Theodoros Zanos, Ph.D., head of the Neural & Data Science Lab & assistant professor at the Institute of Bioelectronic Medicine, The Feinstein Institutes for Medical Research, and his collaborators, discovered how the vagus nerve relays signals from the periphery to the brain to help regulate glucose, potentially uncovering a new way to measure blood glucose levels. This finding progresses research into future bioelectronic medicine treatments and diagnostics for metabolic syndrome and diabetes. The findings were published today in the Springer Nature journal, Bioelectronic Medicine.
In humans, glucose is the primary sugar for high energy demanding cells in brain, muscle and peripheral neurons. Any deviation of normal blood glucose levels for an extended period of time can be dangerous or even fatal, so regulation of blood glucose levels is a biological imperative. Prior research showed that the vagus nerve, which connects to many major organs in the body and communicates changes in the body to the brainstem, plays a role in regulating metabolism. Because the specifics of how this was accomplished were largely unknown, Dr. Zanos and his colleagues’ sought to identify the specific signals relayed from the periphery to the brain that responded to changes in glucose levels. By deciphering these signals, they can better understand when and how to stimulate the vagus nerve to regulate metabolism.
“One of our goals is to understand the neural code of the vagus nerve as it related to different conditions, because we believe by listening to and stimulating this nerve, we can open new possibilities to diagnose and treat various diseases,” said Dr. Zanos. “The vagus nerve is one of the major information conduits of the body with an average of 100,000 nerve fibers, making this code difficult to pick up and decipher, so we have a lot to learn. We’re excited to demonstrate in this most recent study that the vagus nerve of a mouse transports important signals from the periphery to the central nervous system related to glucose homeostasis—this discovery gets us closer to new technologies that will have the potential of helping many patients living with various metabolic diseases.”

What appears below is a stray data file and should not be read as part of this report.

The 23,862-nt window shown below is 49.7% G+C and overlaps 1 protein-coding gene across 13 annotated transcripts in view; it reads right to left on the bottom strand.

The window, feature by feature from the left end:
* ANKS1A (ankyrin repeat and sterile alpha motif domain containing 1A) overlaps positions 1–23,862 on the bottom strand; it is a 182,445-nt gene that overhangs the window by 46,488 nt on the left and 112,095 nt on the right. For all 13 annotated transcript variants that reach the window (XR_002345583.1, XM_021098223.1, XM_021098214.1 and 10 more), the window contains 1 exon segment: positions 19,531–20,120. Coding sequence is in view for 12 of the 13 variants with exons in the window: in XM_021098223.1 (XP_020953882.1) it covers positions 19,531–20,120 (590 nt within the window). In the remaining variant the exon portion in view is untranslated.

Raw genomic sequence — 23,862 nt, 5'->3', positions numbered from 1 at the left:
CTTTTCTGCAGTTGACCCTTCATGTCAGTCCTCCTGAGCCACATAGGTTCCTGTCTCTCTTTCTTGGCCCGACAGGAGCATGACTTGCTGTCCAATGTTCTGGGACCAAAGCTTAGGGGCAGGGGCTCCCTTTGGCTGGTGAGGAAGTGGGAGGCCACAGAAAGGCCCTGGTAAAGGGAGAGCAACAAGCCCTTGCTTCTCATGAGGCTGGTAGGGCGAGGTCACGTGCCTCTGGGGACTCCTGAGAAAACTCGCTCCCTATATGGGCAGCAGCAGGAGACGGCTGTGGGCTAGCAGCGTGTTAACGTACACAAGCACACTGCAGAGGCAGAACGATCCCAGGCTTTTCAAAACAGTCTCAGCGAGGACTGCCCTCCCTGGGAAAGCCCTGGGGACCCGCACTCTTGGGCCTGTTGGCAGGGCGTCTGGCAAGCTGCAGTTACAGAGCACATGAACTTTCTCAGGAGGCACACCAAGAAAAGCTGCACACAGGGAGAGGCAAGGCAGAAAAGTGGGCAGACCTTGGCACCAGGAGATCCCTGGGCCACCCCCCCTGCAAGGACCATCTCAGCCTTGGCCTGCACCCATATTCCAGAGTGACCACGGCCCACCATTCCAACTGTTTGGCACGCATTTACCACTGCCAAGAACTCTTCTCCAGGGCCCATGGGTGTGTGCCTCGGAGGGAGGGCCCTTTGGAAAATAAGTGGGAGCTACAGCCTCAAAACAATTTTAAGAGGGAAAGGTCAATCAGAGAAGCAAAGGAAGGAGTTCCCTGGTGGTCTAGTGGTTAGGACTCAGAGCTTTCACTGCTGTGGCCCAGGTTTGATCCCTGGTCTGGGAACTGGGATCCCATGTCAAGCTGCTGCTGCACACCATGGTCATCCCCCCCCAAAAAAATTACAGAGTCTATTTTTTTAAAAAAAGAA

Dr. Zanos collaborated on this study with Feinstein Institutes researchers Emily Battinelli Masi, Ph.D., Todd Levy, MS, Tea Tsaava, MD, Chad E. Bouton, MS, and Sangeeta S. Chavan, Ph.D. Also co-authoring the article, titled “Identification of hypoglycemia-specific neural signals by decoding murine vagus nerve activity,” was Feinstein Institutes President and CEO Kevin J. Tracey, MD.
“This discovery by Dr. Zanos and our bioelectronic medicine researchers give us new understanding of the body’s neural signaling and offers hope for diabetes management,” said Dr. Tracey.
Bioelectronic medicine is a new approach to treating and diagnosing disease and injury that has emerged from the Feinstein Institutes’ labs. It represents a convergence of molecular medicine, neuroscience and bioengineering. Bioelectronic medicine uses device technology to read and modulate the electrical activity within the body’s nervous system, opening new doors to real-time diagnostics and treatment options for patients.
Last year, Dr. Zanos and his collaborators were the first to decode specific signals the nervous system uses to communicate immune status and inflammation to the brain. Identifying these neural signals and what they’re communicating about the body’s health was a step forward for bioelectronic medicine as provided insight into diagnostic and therapeutic targets, and device development. Those findings were published in Proceedings of the National Academy of Sciences (PNAS).